The web is a little bit like the dairy section at the
grocery store—you want to reach into the back of
the cooler for the site design with the best expiration
date. While many clients request websites built for
longevity, it can be tough to capture a timeless quality
in such an ever-changing medium. Tough, but
not impossible. It takes commitment and creativity,
but you can create an online presence that will look
and feel fresh for years to come.
The first step is to plan for the site’s evolution from
the get-go. A completely Flash site, for example,
might be difficult to freshen up, but a Flash banner
or homepage movie on a largely HTML site would
be fairly easy to switch out. Another good tactic,
says Todd Edmonds, creative director at Iron Design, is building in rotating imagery.
A header with a photo that changes daily gives
the illusion of newness to site visitors.
It’s also important to think about how the client
can maintain the site. “Look for a way you can
help encourage constant updating,” says Wil Arndt, a
principal at Mod7. For the digitalfestival
site www.vidfest.com, the firm created a blog
that makes it easy to add informal news and notes.
Edmonds also takes a long-term view by encouraging
clients to budget for yearly site maintenance. “Once
they have the budgets, updates become something for
them to participate in and think about,” he says.
Bucking the trends
When certain design elements or fonts make a
trendy splash, they can become inextricably linked
with the time period when they were popular. Arndt
recommends that creatives arm themselves with a
good understanding of design history and note the
rise and fall of trends. “If you can identify persistent
trends, resist the urge to build them into your
design,” he says. Instead, study projects from the
past 10 to 20 years for timeless design elements.
Jenny Volvovski, a designer for Also, thinks the easiest way to create a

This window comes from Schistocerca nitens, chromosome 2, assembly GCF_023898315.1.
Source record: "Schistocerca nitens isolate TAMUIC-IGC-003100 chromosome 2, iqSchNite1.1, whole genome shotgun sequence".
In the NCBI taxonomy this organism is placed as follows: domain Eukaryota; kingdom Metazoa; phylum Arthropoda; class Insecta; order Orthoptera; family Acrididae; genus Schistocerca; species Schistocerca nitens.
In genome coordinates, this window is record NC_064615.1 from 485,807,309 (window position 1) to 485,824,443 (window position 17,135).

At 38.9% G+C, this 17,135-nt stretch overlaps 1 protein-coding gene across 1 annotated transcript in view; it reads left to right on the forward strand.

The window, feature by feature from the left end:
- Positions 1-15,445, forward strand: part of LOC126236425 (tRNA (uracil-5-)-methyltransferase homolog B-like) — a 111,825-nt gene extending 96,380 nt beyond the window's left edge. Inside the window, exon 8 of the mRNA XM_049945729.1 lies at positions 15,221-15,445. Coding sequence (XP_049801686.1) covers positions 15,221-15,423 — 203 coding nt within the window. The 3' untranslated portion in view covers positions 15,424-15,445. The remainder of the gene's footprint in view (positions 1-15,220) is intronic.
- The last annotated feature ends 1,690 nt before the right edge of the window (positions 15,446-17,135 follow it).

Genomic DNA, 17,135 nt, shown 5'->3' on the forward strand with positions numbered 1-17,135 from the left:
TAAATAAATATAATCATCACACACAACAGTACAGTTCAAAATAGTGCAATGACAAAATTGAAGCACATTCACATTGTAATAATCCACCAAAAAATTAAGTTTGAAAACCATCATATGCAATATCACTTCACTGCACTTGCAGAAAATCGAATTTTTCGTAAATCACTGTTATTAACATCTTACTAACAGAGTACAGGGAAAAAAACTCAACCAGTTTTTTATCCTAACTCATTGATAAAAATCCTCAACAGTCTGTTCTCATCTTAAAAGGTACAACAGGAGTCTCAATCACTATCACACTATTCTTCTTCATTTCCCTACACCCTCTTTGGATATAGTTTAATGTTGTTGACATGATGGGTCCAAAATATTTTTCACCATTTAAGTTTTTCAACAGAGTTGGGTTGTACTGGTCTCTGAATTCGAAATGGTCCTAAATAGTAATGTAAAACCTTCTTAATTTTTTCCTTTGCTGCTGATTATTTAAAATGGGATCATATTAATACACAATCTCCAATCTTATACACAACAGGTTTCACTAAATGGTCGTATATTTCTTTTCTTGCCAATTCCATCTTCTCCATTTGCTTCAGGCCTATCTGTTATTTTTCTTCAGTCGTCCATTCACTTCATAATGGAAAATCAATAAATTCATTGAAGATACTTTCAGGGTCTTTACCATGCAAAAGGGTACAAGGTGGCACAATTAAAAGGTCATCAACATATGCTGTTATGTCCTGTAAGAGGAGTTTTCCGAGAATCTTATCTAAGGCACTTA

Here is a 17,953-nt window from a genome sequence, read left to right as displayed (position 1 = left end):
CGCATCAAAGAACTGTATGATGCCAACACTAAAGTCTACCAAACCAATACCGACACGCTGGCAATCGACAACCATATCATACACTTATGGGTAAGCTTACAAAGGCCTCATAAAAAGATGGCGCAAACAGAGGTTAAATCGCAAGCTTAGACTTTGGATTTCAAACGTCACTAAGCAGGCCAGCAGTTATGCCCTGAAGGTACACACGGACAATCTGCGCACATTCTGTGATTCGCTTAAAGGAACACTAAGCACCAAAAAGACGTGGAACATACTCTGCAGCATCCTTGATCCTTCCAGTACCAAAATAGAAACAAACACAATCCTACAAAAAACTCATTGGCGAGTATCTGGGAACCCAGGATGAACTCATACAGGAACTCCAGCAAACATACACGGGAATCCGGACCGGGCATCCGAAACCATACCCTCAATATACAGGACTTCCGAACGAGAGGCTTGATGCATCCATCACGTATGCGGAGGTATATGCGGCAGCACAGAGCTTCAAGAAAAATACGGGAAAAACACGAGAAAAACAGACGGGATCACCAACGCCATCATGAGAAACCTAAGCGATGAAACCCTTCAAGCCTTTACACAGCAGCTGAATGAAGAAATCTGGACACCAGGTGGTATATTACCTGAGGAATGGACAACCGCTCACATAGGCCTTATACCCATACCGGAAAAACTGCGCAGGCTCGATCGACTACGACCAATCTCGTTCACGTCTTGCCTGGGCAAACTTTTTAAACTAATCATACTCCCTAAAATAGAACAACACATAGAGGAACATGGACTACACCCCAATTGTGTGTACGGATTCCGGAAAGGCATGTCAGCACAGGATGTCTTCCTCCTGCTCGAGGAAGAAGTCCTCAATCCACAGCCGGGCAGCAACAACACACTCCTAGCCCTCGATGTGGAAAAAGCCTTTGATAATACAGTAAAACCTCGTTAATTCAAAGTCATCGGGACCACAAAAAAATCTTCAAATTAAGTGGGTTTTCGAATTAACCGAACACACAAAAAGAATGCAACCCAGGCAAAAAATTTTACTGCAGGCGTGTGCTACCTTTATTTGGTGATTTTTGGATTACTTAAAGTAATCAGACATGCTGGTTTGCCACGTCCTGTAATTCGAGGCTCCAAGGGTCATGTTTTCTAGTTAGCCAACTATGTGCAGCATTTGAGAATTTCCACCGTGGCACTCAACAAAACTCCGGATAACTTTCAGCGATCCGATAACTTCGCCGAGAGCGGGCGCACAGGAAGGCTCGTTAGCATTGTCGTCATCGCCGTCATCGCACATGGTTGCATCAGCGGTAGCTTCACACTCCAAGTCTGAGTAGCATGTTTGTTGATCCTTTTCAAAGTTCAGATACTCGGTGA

long-living design is by limiting your choices. She
recommends a simple typeface paired with one or
two colors and a simple layout. “Use a structure
that has worked before and repeat it in a different
context,” she says. Edmonds seconds the call for
simplicity and thinks it’s good to avoid navigation in
unusual places. Most users look for navigation elements
along the top or left side of a site.
Ultimately, content is still king, and regular updates
go a long way toward making a site feel fresh. Mod7
creates content management systems (CMS) that
make it easy for clients to swap out information—
and even photos—on their own. While not every
designer has the programming chops to create a
CMS, it’s still a good tool to keep in mind. Consider
partnering with a company that can build these systems
for you, or get your feet wet with open-source
CMS from such sites as www.opensourcecms.com.
Thomas Romer, a senior designer at The Chopping Block, recommends
that every designer bone up on programming—
whether it’s familiarizing yourself with basic
HTML or getting to know ActionScript. “Even if
you don’t end up doing it, it will affect your concepts,”
he says. “You’ll come up with solutions you
didn’t know were possible.” It will also improve
your ability to communicate with programmers and
increase your value as a designer.